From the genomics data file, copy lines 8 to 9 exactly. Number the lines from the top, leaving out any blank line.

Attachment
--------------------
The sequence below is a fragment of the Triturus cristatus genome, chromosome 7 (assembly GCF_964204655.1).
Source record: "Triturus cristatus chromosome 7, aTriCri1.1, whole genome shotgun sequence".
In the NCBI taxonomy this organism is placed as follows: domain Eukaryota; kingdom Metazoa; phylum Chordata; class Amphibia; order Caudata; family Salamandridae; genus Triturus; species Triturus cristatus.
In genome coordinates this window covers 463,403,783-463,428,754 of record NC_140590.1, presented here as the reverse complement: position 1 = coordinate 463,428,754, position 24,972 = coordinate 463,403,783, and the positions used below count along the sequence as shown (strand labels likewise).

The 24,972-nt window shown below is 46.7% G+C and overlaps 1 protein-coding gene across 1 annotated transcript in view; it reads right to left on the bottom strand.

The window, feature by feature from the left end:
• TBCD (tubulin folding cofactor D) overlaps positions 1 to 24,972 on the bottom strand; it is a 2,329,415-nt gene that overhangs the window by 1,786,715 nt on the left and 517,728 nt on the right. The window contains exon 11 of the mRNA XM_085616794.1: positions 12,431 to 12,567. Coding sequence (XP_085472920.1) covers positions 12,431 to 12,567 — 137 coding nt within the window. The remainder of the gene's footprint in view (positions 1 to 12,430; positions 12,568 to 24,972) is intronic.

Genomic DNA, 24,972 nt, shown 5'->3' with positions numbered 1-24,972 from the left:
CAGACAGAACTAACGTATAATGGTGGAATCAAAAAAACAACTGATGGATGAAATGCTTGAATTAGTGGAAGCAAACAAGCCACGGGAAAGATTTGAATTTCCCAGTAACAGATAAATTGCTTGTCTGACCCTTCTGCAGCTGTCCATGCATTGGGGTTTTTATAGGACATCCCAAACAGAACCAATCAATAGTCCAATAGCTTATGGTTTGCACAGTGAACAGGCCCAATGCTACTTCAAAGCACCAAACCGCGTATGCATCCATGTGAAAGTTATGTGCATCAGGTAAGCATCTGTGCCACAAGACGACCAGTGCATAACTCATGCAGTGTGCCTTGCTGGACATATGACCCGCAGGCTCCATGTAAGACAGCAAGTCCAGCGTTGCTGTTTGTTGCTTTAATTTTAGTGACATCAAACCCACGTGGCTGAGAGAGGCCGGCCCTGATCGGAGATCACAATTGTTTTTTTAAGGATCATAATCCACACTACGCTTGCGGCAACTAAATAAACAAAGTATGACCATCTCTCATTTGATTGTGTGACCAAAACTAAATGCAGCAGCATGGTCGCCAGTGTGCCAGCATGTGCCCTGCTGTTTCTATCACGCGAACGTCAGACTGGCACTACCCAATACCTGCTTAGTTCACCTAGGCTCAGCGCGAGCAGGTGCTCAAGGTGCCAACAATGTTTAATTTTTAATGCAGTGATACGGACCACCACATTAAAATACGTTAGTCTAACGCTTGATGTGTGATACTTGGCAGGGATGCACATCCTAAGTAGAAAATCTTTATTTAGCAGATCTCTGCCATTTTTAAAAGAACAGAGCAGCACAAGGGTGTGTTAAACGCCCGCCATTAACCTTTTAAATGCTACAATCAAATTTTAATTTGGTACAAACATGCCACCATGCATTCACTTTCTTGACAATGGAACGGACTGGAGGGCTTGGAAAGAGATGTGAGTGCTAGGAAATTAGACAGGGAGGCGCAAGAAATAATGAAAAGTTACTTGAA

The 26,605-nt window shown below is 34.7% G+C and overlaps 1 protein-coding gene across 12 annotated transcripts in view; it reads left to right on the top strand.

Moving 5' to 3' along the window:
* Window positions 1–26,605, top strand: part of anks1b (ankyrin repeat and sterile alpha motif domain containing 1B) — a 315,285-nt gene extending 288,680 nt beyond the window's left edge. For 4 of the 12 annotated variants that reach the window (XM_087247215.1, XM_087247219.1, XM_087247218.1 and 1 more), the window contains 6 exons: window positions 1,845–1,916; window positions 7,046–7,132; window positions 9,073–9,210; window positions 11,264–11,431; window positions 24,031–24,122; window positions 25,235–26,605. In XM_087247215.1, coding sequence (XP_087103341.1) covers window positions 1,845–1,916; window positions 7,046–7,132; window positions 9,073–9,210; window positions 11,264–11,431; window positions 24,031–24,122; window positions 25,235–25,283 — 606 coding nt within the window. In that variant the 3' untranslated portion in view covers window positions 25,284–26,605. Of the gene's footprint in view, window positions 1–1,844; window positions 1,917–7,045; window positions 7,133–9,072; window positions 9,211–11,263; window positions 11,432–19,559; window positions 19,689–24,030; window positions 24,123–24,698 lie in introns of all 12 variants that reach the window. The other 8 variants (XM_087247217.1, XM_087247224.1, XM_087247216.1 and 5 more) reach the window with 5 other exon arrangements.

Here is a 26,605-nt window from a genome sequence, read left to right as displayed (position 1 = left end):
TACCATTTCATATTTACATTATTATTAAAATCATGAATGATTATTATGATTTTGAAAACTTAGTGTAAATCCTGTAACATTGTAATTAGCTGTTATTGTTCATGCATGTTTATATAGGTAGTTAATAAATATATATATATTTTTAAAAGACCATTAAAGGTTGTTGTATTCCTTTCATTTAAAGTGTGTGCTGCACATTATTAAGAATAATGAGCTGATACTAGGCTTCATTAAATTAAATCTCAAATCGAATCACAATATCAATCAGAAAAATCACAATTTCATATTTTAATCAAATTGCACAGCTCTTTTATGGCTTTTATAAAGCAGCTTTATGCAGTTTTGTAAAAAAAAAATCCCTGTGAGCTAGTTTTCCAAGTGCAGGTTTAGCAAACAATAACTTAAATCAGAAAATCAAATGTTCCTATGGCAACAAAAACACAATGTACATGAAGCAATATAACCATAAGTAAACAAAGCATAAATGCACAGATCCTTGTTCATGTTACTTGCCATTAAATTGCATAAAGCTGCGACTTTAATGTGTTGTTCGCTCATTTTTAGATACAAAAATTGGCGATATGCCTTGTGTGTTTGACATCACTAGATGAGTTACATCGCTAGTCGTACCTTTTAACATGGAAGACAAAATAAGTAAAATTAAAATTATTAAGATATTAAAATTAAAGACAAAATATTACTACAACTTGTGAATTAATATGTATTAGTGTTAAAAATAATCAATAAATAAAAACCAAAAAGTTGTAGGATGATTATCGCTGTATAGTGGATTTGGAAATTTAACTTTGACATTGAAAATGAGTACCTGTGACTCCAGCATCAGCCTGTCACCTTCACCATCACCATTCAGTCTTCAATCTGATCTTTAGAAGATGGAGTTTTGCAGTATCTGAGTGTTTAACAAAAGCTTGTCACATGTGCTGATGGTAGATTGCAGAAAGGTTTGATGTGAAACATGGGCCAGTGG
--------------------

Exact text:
Genomic DNA, 24,972 nt, shown 5'->3' with positions numbered 1-24,972 from the left:
CAGACAGAACTAACGTATAATGGTGGAATCAAAAAAACAACTGATGGATGAAATGCTTGAATTAGTGGAAGCAAACAAGCCACGGGAAAGATTTGAATTTCCCAGTAACAGATAAATTGCTTGTCTGACCCTTCTGCAGCTGTCCATGCATTGGGGTTTTTATAGGACATCCCAAACAGAACCAATCAATAGTCCAATAGCTTATGGTTTGCACAGTGAACAGGCCCAATGCTACTTCAAAGCACCAAACCGCGTATGCATCCATGTGAAAGTTATGTGCATCAGGTAAGCATCTGTGCCACAAGACGACCAGTGCATAACTCATGCAGTGTGCCTTGCTGGACATATGACCCGCAGGCTCCATGTAAGACAGCAAGTCCAGCGTTGCTGTTTGTTGCTTTAATTTTAGTGACATCAAACCCACGTGGCTGAGAGAGGCCGGCCCTGATCGGAGATCACAATTGTTTTTTTAAGGATCATAATCCACACTACGCTTGCGGCAACTAAATAAACAAAGTATGACCATCTCTCATTTGATTGTGTGACCAAAACTAAATGCAGCAGCATGGTCGCCAGTGTGCCAGCATGTGCCCTGCTGTTTCTATCACGCGAACGTCAGACTGGCACTACCCAATACCTGCTTAGTTCACCTAGGCTCAGCGCGAGCAGGTGCTCAAGGTGCCAACAATGTTTAATTTTTAATGCAGTGATACGGACCACCACATTAAAATACGTTAGTCTAACGCTTGATGTGTGATACTTGGCAGGGATGCACATCCTAAGTAGAAAATCTTTATTTAGCAGATCTCTGCCATTTTTAAAAGAACAGAGCAGCACAAGGGTGTGTTAAACGCCCGCCATTAACCTTTTAAATGCTACAATCAAATTTTAATTTGGTACAAACATGCCACCATGCATTCACTTTCTTGACAATGGAACGGACTGGAGGGCTTGGAAAGAGATGTGAGTGCTAGGAAATTAGACAGGGAGGCGCAAGAAATAATGAAAAGTTACTTGAA